on August 14, 2010
Perhaps George Herriman always intended for his creation, Krazy Kat, to be intriguing. That would be in keeping with the preternatural mystique of his imagined Coconino County. However, until a handful of monumental collections came to the rescue in the 1980s, the "Krazy Kat" strips could only be enjoyed through a haze of scratchy, faded, and sporadic reprints, too often accompanied by analyses that further clouded the reader's comprehension. The recent completion of collected Sunday strips (begun by Eclipse/Turtle Island and finished by Fantagraphics) was reason to celebrate. This new collection from Sunday Press is reason to break out the katnip and revel for months of Sundays.
The dimensions of this book, a whopping 14 X 16.5, prohibit anything more than a carefully selected retrospective of Herriman's Sunday strips, from 1916 to 1944. But seeing these strips in the size they were drawn for (slight reduction and magnification have been employed, for consistency's sake, for the color pages), is almost to see Krazy's mileu from a new, wide-eyed perspective. The early black and white strips dance with slapstick comedy and a large supporting cast. The later color strips close-in on Krazy and a reduced cast, where color and layout take up the zaniness of old. Make of it what you will (or want to); as art spiegelman reminds us in his introduction, it's still all about a kat getting beaned by a brick-throwing mouse, who is in turn pursued by a dog (Offiser Pup), who loves the kat.
Several examples of Herriman's pre-Kat strips are reproduced in a postscript section. A few of these have charms of their own, but they all have the appearance of something borrowed. These are the strips with which Herriman taught himself to become the artist who chronicled the endless cycle of unrequited love in "Krazy Kat." Though the occasional period detail or reference intrudes, the strip itself is timeless, and as this collection demonstrates, its art is boundless.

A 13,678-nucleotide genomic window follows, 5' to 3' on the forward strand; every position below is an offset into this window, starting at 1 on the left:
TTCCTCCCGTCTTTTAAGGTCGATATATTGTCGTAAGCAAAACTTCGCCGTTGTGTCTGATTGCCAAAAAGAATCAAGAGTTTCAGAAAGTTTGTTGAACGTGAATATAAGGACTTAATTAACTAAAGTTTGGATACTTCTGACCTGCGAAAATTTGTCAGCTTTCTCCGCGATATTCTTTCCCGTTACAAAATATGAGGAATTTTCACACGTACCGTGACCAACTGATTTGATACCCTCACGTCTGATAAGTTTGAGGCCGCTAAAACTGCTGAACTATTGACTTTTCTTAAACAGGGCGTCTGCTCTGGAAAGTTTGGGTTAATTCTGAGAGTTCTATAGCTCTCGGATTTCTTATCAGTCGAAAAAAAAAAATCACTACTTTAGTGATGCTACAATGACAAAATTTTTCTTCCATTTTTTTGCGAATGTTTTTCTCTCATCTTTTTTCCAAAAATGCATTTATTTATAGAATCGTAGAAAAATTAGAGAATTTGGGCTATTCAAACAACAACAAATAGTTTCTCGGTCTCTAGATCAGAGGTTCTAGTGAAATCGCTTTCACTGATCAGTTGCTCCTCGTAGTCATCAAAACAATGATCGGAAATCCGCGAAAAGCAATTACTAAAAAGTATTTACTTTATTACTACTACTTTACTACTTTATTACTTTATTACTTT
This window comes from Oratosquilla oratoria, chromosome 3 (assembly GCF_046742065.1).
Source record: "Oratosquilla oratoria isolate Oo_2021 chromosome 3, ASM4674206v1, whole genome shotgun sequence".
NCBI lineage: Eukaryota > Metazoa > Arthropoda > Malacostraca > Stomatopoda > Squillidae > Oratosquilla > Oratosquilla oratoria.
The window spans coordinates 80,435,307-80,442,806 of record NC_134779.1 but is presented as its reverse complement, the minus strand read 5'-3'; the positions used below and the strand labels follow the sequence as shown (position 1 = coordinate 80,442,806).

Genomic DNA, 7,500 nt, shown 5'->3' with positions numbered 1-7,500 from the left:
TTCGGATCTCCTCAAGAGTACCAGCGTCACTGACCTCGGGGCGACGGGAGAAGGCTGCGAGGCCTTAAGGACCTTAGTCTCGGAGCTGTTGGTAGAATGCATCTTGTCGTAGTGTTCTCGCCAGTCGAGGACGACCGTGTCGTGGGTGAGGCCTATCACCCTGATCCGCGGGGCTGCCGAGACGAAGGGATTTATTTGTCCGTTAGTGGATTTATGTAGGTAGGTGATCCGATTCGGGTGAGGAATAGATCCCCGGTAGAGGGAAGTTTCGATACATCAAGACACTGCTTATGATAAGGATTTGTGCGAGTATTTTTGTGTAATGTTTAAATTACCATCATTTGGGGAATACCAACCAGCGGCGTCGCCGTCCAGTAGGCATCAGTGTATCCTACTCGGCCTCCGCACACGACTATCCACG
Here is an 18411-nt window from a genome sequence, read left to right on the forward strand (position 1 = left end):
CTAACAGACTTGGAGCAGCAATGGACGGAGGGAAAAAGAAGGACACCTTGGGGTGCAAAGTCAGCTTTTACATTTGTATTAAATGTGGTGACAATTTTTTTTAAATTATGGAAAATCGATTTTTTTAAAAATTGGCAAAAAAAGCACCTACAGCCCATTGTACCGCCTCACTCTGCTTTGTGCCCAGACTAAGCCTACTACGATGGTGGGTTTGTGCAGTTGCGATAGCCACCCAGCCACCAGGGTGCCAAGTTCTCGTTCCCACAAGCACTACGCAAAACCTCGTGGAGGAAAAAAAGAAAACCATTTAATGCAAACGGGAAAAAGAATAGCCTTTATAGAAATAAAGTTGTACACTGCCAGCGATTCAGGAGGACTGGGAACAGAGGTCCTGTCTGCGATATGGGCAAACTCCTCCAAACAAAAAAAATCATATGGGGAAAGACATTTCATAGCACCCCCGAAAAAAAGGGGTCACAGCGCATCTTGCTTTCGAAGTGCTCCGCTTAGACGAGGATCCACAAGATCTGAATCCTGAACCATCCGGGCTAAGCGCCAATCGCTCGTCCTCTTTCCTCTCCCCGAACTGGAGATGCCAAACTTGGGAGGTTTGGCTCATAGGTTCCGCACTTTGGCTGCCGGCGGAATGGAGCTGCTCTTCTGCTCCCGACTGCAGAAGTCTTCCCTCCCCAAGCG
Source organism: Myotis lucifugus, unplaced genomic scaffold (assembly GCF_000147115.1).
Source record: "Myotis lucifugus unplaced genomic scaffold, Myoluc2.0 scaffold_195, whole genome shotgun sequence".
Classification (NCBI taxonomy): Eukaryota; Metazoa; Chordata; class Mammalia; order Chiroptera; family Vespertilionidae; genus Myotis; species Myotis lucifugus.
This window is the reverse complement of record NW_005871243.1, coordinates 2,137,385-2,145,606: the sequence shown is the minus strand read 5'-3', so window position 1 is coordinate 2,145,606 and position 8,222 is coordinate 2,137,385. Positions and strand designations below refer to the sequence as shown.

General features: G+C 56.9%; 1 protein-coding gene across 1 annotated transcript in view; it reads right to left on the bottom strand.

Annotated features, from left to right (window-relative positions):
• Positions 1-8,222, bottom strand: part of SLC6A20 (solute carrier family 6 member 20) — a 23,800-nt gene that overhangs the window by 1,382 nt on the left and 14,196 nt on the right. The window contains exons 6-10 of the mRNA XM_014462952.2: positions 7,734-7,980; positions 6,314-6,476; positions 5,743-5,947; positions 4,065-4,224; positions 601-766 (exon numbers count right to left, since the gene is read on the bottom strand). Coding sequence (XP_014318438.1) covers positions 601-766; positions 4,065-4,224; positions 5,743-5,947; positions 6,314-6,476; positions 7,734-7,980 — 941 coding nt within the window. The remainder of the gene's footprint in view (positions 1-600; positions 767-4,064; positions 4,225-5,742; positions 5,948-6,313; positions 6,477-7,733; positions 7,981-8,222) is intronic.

on March 8, 2013
I've been reading Herriman and Krazy Kat for decades, but only in reprints that presented the work in sizes significantly smaller than the original publications. If you believe (like I do) that Herriman was an artist as much as any painter whose work you'll find in a museum, then you might stop to consider that this master of the comics medium designed his work for a very specific size. Which brings me to this Sunday Press book. I didn't think reading the Krazy Kat Sundays in their original size would make much difference -- but wow, was I wrong about that! It's not so much that you see more detail (altho I could get lost admiring Herriman's hatching and pen strokes), but that the pages feel different -- they make more sense.
If you really want to feel the full impact of Herriman's work, you have two choices: dig up some original pages on ebay and pay $50 to $100 per page... or buy this book, which gives you a generous informed selection for a much lesser cost. Plus, in the book format, you don't have to worry about the old, valuable Sunday pages crumbling to dust as you read them. Peter Maresca and his team have done an admirable job restoring the pages while letting them breathe and be authentic. The essays, particularly the piece by Herriman's biographer, are top-notch and a pleasure to read. The binding is sound and the book is beautifully made -- a work of art in itself. As I write this, the book is available on Amazon for $65 new. That's a great deal. SO... let me ask you: would you rather look at a postcard of a Van Gogh painting, or a life-size, carefully crafted reproduction?